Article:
UPDATE: Druid Hills High School student arrested after carrying weapon on campus – Decaturish

This story has been updated.

Atlanta, Georgia— A Druid Hills High School student was arrested Thursday afternoon and will face charges of aggravated assault and carrying a weapon in a school safe zone, DCSD Police Chief Bradley Gober said. , during a press conference.

Druid Hills High was placed under a Tier 2 lockdown on May 5.

The student’s motive is currently unknown. No weapon discharges or injuries were reported.

After the press conference, DeKalb County School District spokesperson Donald Porter released a statement saying, “Chief Brad Gober announced that the weapon a student allegedly brought to the Druid Hills campus High School, causing a lockdown this morning, was recovered and secured by the DeKalb County School District Police. It was located around 4:30 p.m. in a wooded area near the North DeKalb Mall.

Gober said it was just a single student who led officers to the location of the weapon after being apprehended, according to Porter.

It is not known if another student was involved in the incident.

At approximately 12:10 p.m., the lockdown at Druid Hills High was lifted and regular school activities resumed. The incident is under investigation, according to Porter.

“The lockdown was not the result of an active situation,” he said. “Officers from the DeKalb County School District Police Department and the DeKalb County Police Department were on scene throughout the lockdown.”

“The lockdown was lifted after a complete sweep of the school, and the student was not located on campus,” Porter added. “Additionally, there has been an increased police presence through layoffs as an enhanced security measure.”

Gober said that around 10:30 a.m., students from Druid Hills High went to the principal’s office to inform him that they believed another student in the class had a weapon, at which time the principal informed the principal. school resource officer and the prosecution administrative team.

“They immediately followed DeKalb County schools protocols and closed the school,” Gober said. “They did a level two lockdown and went looking for the suspected student. At that time, other school resource officers from surrounding schools were on their way to the school. They arrived at the school and did a search. They went from class to class looking for the student who allegedly had the gun. Once they cleared the building, they heard the student might be in the area, either the edge of the woods or the park. DeKalb County Police and Emory University Police assisted us in this search.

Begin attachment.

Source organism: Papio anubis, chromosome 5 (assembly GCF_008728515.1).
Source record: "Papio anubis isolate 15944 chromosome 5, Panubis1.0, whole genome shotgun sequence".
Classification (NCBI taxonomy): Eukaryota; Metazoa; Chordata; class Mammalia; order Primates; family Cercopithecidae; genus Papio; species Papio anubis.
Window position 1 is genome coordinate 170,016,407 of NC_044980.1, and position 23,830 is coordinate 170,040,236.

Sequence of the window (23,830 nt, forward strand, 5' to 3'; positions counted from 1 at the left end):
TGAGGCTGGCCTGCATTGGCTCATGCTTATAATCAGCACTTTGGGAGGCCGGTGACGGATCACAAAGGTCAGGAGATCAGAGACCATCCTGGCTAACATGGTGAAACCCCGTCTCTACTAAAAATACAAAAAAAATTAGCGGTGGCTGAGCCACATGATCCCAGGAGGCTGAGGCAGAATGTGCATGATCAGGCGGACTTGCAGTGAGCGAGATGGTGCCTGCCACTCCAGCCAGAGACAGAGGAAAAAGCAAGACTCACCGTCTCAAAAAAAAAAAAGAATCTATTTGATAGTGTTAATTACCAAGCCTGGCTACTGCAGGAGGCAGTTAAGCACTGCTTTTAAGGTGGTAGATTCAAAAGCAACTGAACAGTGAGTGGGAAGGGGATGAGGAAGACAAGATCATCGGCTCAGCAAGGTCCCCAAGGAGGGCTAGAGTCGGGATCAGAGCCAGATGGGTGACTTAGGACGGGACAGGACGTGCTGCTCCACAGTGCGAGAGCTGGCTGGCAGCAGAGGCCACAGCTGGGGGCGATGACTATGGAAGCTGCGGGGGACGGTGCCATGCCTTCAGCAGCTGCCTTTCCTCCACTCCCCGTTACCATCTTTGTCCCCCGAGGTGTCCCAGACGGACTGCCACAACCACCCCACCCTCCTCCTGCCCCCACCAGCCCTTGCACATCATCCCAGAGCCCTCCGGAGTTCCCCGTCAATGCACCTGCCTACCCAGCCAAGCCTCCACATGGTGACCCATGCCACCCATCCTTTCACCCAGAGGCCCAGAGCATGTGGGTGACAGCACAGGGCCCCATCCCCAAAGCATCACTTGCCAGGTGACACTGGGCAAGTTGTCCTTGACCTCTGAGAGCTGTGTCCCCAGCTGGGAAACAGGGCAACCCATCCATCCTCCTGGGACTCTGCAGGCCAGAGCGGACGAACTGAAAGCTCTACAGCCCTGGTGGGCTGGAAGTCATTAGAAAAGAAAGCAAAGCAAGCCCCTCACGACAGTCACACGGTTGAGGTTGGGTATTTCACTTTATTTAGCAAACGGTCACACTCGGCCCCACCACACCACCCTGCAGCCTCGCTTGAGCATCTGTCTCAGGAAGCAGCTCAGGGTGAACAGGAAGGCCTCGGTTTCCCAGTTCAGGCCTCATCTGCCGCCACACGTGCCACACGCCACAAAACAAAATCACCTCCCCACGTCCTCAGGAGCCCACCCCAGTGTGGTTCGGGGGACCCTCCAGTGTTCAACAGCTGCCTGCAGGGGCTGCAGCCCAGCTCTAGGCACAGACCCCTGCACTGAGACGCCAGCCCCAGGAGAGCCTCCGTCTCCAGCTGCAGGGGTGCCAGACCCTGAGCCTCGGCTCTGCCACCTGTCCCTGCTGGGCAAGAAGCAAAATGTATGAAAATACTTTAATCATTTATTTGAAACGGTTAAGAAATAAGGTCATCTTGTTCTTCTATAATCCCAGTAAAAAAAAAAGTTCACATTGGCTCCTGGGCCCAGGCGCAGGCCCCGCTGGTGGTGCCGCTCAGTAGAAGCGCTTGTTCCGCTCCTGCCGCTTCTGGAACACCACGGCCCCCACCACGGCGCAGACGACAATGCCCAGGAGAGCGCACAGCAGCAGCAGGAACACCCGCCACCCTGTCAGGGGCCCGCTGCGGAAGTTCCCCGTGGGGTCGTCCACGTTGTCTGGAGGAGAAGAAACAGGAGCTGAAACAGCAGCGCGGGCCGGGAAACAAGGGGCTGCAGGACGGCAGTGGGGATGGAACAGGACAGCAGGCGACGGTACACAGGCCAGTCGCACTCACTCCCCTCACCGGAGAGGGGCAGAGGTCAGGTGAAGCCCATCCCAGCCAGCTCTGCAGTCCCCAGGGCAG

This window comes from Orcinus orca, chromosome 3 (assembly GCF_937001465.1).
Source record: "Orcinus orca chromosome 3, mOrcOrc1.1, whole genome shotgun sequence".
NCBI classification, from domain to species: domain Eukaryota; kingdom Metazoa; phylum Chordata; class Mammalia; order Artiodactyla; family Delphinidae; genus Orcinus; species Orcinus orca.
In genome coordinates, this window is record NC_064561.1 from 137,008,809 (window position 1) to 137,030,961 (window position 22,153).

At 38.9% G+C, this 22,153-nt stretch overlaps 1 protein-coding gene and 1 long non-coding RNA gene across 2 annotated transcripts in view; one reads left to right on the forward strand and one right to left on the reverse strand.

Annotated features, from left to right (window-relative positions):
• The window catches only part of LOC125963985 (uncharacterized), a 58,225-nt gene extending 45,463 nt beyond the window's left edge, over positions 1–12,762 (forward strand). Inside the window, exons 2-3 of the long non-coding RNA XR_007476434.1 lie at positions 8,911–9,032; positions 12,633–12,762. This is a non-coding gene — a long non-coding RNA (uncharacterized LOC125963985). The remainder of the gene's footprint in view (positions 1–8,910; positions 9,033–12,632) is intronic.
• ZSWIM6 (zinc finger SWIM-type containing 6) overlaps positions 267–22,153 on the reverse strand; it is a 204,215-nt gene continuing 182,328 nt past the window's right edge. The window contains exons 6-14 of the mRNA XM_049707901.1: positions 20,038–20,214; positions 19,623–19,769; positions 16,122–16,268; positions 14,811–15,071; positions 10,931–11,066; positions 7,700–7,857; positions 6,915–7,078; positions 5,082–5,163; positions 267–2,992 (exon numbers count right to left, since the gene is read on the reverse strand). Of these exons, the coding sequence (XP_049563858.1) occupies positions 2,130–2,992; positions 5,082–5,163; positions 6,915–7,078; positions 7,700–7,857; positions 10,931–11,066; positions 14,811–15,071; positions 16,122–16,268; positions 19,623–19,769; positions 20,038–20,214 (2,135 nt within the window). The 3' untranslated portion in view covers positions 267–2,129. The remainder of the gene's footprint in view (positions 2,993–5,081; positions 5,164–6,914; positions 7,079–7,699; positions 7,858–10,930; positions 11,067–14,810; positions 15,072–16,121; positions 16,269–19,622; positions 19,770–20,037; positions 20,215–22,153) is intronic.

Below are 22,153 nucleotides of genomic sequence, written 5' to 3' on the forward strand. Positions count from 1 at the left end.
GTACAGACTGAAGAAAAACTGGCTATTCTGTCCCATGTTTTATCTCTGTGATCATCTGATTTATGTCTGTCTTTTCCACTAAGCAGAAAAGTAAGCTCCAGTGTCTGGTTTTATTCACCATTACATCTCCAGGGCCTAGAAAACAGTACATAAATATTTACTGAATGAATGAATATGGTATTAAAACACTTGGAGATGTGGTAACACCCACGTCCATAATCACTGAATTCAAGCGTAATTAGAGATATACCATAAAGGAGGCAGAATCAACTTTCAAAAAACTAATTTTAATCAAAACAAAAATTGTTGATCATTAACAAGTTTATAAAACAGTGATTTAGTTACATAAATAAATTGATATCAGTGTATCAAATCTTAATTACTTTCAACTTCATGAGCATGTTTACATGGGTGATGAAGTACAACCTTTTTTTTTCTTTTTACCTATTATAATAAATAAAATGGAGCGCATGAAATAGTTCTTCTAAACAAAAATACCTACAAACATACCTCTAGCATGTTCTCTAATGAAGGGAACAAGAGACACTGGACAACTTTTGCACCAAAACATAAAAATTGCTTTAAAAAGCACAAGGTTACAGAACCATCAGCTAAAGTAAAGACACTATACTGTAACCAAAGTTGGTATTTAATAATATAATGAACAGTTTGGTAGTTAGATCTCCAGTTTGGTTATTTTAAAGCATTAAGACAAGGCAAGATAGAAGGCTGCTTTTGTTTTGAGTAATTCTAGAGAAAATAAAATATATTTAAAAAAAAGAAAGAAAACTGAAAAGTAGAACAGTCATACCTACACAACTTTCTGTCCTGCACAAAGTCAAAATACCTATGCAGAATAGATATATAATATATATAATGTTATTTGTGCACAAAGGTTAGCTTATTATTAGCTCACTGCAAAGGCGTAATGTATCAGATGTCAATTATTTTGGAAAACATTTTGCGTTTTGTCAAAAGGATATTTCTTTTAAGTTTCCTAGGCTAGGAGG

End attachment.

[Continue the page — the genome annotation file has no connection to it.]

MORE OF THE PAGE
Police searched the school grounds this morning and could not find the student. The student was found on the Emory University campus and arrested by Emory police shortly before the press conference, which began at 4 p.m.

News of the lockdown followed an early announcement from Emory University that an “active shooter” was on the university’s campus. The high school is near Emory. The university later updated the post to say there were no active shooters on campus.

Emory University has given its college community the green light, the university tweeted.

“Emory Alert: A green light has been issued for Emory University,” the tweet said, after telling staff and students to shelter in place for about two hours after DHHS lifted its lockdown.

According to a source who emailed Decaturish, DHHS was under a Level 2 lockdown. Students were locked in their classrooms and police were scouring classrooms looking for someone. The source noted that the building’s HVAC was not working.

“The campus is wide open, with several exterior doors that lack working locks and several non-working cameras,” the source said in the email.

Principal Mark Joyner also sent a notification to parents regarding the situation, saying the school was “under a Level 2 lockdown due to a report that an unauthorized person was seen on campus,” a- she writes.

The DeKalb Schools Department of Public Safety helped ensure that everyone on campus was cleared to be there, Joyner wrote.

Editor Dan Whisenhunt contributed to this article.

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Martha K. Merrill